More modern than other Vietnamese cities, Ho Chi Minh City has also retained its French colonial influences. Its vibrancy is maintained by the ever-entrepreneurial Saigonese who have taken the Government reforms to heart and re-embraced the capitalist ethic with unrestrained enthusiasm. The streets are jam-packed with mopeds and scooters, often carrying whole families. The markets are chaotically busy. There is a lot to see in Ho Chi Minh City. The colorful Emperor of Jade Pagoda is an excellent example of a Chinese temple. Inside, there are elaborate woodcarvings decorated with gilded characters and sculptures depicting local deities. The hustle and bustle of trading is best observed in the markets of Cholon, the ancient Chinese quarter. The Hôtel de Ville is a wonderful example of French colonial architecture. The twin towers of Notre Dame Cathedral have been a familiar landmark in Ho Chi Minh City since the 1880s. The War Remnants Museum bears witness to the suffering inflicted on the Vietnamese people during the Vietnam War in the 1960s and 1970s. Other sites relevant to that era are Re-Unification Hall and the former US Embassy. An interesting excursion from Saigon is a visit to the Cu Chi Tunnels in which the South Vietnamese Communists concealed themselves and from which they launched attacks on US soldiers.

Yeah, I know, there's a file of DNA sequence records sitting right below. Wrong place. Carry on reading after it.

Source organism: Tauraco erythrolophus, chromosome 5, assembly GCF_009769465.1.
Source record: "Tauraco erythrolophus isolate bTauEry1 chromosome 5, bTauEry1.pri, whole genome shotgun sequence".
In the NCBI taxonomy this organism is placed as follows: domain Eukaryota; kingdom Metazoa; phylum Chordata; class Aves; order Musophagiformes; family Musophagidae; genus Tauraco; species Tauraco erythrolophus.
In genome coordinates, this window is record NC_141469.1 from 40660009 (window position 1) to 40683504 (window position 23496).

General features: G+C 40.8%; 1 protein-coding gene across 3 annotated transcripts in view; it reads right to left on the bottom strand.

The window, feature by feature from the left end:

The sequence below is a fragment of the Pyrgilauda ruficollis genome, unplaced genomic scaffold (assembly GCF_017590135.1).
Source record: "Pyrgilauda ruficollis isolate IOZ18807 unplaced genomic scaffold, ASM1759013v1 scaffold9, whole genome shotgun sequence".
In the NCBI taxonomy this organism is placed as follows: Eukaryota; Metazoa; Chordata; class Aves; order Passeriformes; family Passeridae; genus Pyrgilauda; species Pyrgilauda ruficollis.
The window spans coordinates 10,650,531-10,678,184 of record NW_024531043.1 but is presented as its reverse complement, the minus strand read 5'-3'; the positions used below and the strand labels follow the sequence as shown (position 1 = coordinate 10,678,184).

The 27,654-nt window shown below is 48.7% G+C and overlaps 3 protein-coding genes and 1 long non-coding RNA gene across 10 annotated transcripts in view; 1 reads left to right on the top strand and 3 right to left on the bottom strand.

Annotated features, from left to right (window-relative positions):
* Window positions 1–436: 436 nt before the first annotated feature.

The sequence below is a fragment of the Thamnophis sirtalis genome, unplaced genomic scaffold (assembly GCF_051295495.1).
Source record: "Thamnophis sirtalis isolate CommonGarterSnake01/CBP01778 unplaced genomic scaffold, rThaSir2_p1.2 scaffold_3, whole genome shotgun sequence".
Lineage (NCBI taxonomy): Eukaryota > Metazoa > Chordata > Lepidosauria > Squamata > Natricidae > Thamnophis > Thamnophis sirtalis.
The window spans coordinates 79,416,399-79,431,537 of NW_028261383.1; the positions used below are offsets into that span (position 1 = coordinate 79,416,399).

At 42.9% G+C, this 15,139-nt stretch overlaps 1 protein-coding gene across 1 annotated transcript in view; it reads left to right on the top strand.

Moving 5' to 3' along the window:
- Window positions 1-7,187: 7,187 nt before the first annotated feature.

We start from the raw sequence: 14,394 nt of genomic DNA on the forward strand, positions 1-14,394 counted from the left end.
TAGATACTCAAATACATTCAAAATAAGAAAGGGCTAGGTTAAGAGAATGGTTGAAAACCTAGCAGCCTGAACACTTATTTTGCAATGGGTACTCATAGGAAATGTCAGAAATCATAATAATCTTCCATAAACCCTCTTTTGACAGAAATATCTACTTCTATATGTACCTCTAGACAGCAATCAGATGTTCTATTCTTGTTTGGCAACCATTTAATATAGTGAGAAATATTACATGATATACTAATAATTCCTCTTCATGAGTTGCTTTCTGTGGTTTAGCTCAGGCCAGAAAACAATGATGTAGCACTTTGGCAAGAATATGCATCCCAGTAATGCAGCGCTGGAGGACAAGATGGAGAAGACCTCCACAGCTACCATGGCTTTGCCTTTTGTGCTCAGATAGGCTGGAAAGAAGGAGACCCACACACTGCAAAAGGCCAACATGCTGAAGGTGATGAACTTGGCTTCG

Northwest of Ho Chi Minh City, Tay Ninh is an interesting destination as it is the home of the Caodai religion. This is a purely Vietnamese sect formed this century which takes teachings and precepts from most of the world’s major religions. Tay Ninh is the site of the largest Caodaist temple in Vietnam. This structure is colorful and unique.
South of Ho Chi Minh city are the flat, verdant planes of the Mekong Delta where much of Vietnam’s rice crop is grown. There are several towns in this region from which the visitor can take boat trips on the many tributaries of the Mekong.